Selling the Middle Seat

No one likes the middle seat. Now Lufthansa is introducing what is becoming known as the “throne” seat in its business class, where the 1-1-1 seating formation allows more space for the seat than the usual 1-2-1 formation.

Courtesy Lufthansa

However, that’s more like the seat in the middle row, in a class that is more frills-competitive. The real middle seat is one squeezed between two others in coach.

Seat designers are already at work to suggest ideas on how to make these less desirable seats more comfortable. US-based Molon Labe Designs for one has developed a “stagger seat” concept making the middle seat slightly below and behind its neighbours, in fact three inches wider than the window and aisle seats. It also allows access to at least half the length of the armrest because of the setback of the seat, since it would be quite awkward for the passenger on either side to stretch their elbow all the way back.

If that sounds good enough to relieve the anxiety of having to be squeezed in the middle, airlines don’t really see that as an airline problem. In fact, it may work to their benefit as an added incentive for travellers to book early just so they have a better chance of getting the seats they want or for them to want to pay for seat selection where this is charged separately.

Some airlines have mulled over charging more for aisle and window seats just so that the middle seat will look cheaper – taking advantage of consumer preferences. However, that would jack up the fare, which may then become less competitive across the industry. Conversely, if the middle seat comes genuinely cheaper, the appeal is not a foregone conclusion unless, perhaps – and only perhaps – the difference is substantial.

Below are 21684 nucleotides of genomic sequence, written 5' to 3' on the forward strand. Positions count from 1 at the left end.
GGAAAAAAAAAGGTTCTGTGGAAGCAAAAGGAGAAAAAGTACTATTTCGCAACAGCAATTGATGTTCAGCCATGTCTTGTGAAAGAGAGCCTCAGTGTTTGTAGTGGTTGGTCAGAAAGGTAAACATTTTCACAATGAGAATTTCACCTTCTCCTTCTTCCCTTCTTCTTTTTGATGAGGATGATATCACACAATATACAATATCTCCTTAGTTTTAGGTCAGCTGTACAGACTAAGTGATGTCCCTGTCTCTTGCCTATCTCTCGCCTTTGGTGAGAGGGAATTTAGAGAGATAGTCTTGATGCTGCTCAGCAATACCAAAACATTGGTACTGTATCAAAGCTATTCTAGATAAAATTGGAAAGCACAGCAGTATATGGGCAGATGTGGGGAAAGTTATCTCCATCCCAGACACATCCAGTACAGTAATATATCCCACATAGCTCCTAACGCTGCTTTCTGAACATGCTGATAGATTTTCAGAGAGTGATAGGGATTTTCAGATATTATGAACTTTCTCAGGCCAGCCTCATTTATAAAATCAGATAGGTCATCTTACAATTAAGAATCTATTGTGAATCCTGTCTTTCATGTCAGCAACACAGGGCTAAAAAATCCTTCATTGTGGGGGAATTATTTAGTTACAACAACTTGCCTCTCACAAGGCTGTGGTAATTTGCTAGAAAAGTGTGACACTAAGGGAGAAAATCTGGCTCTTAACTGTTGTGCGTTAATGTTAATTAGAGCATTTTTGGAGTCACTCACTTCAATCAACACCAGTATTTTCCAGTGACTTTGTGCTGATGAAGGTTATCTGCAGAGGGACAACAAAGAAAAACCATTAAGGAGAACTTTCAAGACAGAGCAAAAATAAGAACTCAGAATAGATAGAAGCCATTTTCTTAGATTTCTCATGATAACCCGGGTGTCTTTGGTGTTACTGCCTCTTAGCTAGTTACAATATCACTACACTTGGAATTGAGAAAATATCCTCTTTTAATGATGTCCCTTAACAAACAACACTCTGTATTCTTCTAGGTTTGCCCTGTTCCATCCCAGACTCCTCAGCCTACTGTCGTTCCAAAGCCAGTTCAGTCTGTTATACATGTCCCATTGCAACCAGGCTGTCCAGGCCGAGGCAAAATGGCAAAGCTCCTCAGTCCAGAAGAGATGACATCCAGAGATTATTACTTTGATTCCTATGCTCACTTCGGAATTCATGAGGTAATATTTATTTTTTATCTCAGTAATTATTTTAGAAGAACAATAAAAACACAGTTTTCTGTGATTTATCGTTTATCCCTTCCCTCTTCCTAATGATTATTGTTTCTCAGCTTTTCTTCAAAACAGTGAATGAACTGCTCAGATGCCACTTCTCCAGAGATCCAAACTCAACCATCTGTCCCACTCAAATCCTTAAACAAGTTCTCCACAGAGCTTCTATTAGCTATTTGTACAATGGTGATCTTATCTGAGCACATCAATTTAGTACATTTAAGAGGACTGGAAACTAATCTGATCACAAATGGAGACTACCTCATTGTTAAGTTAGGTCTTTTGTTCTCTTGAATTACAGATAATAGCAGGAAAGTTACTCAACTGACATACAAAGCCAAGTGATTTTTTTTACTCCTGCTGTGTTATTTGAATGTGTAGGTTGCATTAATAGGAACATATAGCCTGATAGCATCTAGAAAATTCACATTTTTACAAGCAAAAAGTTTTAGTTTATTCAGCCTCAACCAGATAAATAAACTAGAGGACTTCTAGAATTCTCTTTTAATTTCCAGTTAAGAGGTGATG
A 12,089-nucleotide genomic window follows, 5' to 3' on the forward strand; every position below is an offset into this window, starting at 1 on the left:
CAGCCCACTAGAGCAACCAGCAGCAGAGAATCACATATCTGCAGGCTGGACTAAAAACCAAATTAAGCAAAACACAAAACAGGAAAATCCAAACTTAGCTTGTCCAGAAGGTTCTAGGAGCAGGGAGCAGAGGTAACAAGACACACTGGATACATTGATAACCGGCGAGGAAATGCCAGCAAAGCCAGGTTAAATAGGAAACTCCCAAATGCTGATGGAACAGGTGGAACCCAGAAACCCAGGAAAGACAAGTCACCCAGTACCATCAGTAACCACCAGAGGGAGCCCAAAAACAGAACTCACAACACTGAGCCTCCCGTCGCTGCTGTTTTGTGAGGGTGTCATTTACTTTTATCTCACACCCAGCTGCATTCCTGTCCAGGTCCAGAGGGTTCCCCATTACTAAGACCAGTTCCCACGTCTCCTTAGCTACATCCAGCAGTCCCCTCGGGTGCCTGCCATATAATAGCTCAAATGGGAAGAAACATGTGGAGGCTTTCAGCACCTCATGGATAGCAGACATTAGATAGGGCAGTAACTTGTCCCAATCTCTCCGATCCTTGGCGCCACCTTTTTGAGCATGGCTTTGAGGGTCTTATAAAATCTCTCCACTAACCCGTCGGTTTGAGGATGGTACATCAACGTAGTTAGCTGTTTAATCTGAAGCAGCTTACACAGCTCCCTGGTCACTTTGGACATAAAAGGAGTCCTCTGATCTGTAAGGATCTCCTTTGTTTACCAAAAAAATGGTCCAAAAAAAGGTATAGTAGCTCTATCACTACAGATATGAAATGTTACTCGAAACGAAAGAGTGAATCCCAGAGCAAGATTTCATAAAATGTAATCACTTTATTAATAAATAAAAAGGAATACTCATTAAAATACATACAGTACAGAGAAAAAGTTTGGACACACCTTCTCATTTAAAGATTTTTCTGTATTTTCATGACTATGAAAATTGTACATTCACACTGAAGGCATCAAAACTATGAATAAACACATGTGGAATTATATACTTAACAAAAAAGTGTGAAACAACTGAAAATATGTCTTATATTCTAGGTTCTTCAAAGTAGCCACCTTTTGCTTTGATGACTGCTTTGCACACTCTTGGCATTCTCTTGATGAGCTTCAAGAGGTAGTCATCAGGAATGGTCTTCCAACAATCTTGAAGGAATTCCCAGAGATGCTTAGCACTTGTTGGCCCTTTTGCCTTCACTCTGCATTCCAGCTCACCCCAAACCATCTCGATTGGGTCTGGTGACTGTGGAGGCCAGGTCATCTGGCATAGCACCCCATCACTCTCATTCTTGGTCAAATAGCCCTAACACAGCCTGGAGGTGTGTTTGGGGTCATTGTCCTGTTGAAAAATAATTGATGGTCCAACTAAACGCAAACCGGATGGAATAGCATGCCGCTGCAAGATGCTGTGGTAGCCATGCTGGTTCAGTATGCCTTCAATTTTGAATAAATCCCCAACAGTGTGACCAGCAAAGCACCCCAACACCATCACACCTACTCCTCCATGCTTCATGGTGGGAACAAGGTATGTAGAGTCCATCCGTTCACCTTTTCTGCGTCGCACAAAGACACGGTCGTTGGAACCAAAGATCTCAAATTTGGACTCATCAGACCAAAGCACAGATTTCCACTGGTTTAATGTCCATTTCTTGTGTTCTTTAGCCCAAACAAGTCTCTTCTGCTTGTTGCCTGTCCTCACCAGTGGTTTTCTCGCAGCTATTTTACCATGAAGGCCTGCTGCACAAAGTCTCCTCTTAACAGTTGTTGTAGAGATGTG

Ultimately, wherever you sit, it is more important what the other passengers seated beside, in front of and behind you are like. And that, you have no control over.

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What do Conde Nast best airports have in common?

Yet again – and again – no surprise who tops Conde Nast’s pick of the best airport, or even the top five which are located either in Asia or the Middle East What do these airports have in common?

According to Conde Nast, they stand out “with enough amenities and time-wasters that you might be a little late boarding that flight.” Such frills include indoor waterfalls and great restaurants. In other words, they have to be more than just a fucntional facility for air transportation – however efficient although one must assume efficiency is a key consideration.